Dear Editor,It is my sincere hope thatmost Bahamians, if not all,will enjoy the upcomingChristmas season and willfind time for recreation,prayerful sessions and qualitytime with family and friends.We have much to be thankfulfor despite the personal andcollective challenges.After the festivities are concludedand all of the hamsand turkeys eaten, the nationwill have to confront some seriousfinancial and fiscal issuesin January 2013. Playingpossum and seeking to buryone's head in the sand like thefabled Ostrich will not cut it.Successive governments,headed by prime ministerswho are lawyers by professionand who would have served asministers of finance, aidedand abetted by ministers ofstate for finance, who know orknew nothing about big business,have led us to our ownlooming fiscal cliff.Sir Lynden, God bless hissoul, was the most successful,visionary and pragmatic ministerof finance this countryhas seen to date. Say what youmay about Sir Lynden but healmost single-handedly createdall of our national organizationssuch as: the NationalInsurance Board; the Royal BahamasDefence Force, the firstgovernment subdivision, etc.At least if he spent the moneyone is able to actually seewhat he spent it on. Contrastthe other two prime ministers,also lawyers. Hubert Ingraham,a good Bahamian,may have meant well I amsure during his various termsin office. The question whichbegs an answer however is:Did we get value for the massiveamounts of money hewould have spent on our behalf?The purchase of the socalledBlake Road buildingwas a boondoggle and onewhich I submit was done as a"favor" for the boys. It shouldnever have been purchasedwith NIB funds, as it was nevera viable building. Millionshave been poured into thepurchase and never-endingrenovations to the extent, allegedly,in excess of $25 million.Successive governments"stopped, canceled and reawarded"the renovation contractsto their alleged politicalassociates and that buildingstill appears to be in its originalstate.Governmental operationsand ministries are housed inleased and rented propertiesat great expense, allegedly, tothe public purse. For instance,the Immigration Departmenthas been in rentedpremises at Hawkins Hill forgenerations.No one that I know of in thepublic domain knows exactlyhow much is being paid inrent and certainly not theterms and conditions or eventhe lifespan of the rental contract.The old City Meat MarketBuilding on Market Streetwas purchased to be used, allegedly,as the site for The RegistrarGeneral's Department.A renovation contract wasgranted and the building wasduly gutted. Nothing hasbeen done from then to nowand the forlorn building remainsa stark reminder of thewaste of public funds. Yet anothergovernment-ownedbuilding is located on John F.Kennedy Drive to the immediatewest of the Ministry ofWorks compound.Constructed to the tune oftens of millions of dollars andlit up to the highest everynight, it is under-occupiedand under-utilized. Yet, majorministries, inclusive of ourcourts, remain in leased,cramped and totally inadequatequarters.The Ministry of Tourism ison George Street downtownwhere staffers are obliged towork in an outdated environment.Potential foreign andlocal investors who are desirousof meeting with theminister of tourism and hissenior officials would not beimpressed with the ambience.The ongoing roadwork herein New Providence is the singlelargest cause for the massivefiscal deficits we are saddledwith. That this work hadto be carried out cannot be deniedbut the cost overruns tothe tune of $100 million areunbelievable. In too manycases, remedial work will haveto be done costing tens of millionsof dollars in the near future.The civil service is top heavyand there are too many individualsdeployed in ministriesand departments doing absolutelynothing of value. Arationalization must be doneand done soon. It has been estimatedthat 50 percent of theannual national budget goesto salaries, pensions and gratuities.Another 40 percent isrequired to actually run thegovernment leaving less than20 percent for infrastructureand other much needed societaland cultural works.Yes, dear friends, countrymen/women and enemies weare between a rock and a veryhard place due to the fiscalmismanagement of all of ourgovernments to date. It is nouse now, of course, engagingin a blame game as the Androsianbuzzards have alreadycome home to roost. It iswhat it is.The gold rush administrationmust reach out to allstakeholders regardless of politicalpersuasion and certainly,regardless of age. Early inthe new year the prime ministerand his economic teamshould convene a secludedconclave with business professionals,accountants, lawyersand the media to hash out viablesolutions to our own fiscalcliff. There can be no otherway.Failure is not an option andwe are in this slow boat overthe cliff together. If it succeedsin averting this loomingdisaster, the gold rush administrationand Perry GladstoneChristie (PLP-Centreville)could go down in our historyas the government that madea difference. In conclusion,then, I wish all a Merry Christmasand a prosperous NewYear. Despite it all, I submitthat our best days are yetahead of us.To God also, in all things, bethe glory.- Ortland H. Bodie Jr.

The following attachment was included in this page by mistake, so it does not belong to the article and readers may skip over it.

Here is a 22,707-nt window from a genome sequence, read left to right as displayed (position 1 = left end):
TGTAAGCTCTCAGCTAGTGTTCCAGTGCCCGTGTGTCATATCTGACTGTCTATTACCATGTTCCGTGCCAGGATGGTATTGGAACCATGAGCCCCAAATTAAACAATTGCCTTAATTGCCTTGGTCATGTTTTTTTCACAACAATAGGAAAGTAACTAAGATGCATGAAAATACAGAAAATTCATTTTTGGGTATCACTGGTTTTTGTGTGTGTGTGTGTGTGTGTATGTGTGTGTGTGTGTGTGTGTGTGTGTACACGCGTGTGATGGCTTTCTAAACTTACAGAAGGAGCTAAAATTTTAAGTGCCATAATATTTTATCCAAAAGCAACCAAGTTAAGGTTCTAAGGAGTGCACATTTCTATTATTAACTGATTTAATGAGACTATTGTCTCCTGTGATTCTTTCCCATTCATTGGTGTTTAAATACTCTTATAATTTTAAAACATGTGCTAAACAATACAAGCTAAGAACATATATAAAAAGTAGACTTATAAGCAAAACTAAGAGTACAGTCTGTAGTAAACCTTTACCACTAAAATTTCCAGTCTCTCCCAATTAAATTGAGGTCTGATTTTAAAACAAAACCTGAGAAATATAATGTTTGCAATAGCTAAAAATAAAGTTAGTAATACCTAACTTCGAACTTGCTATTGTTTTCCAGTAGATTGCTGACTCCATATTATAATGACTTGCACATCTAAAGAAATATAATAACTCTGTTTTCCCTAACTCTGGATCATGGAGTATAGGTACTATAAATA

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News Article
Web shops fuel banking concerns

If the web shop sector is going to be allowed to exist then it should be regulated, Governor of the Central Bank of The Bahamas Wendy Craigg told The Nassau Guardian.
Noting that web shops are operating outside the regulatory framework, the governor said they really are not underground businesses.
"It does not fit the definition of underground activities," she said of the sector. "It has a face. It is very visible."
The governor pointed out that the Central Bank and local commercial banks adhere to strict national and international standards aimed at guarding against money laundering and terrorist financing.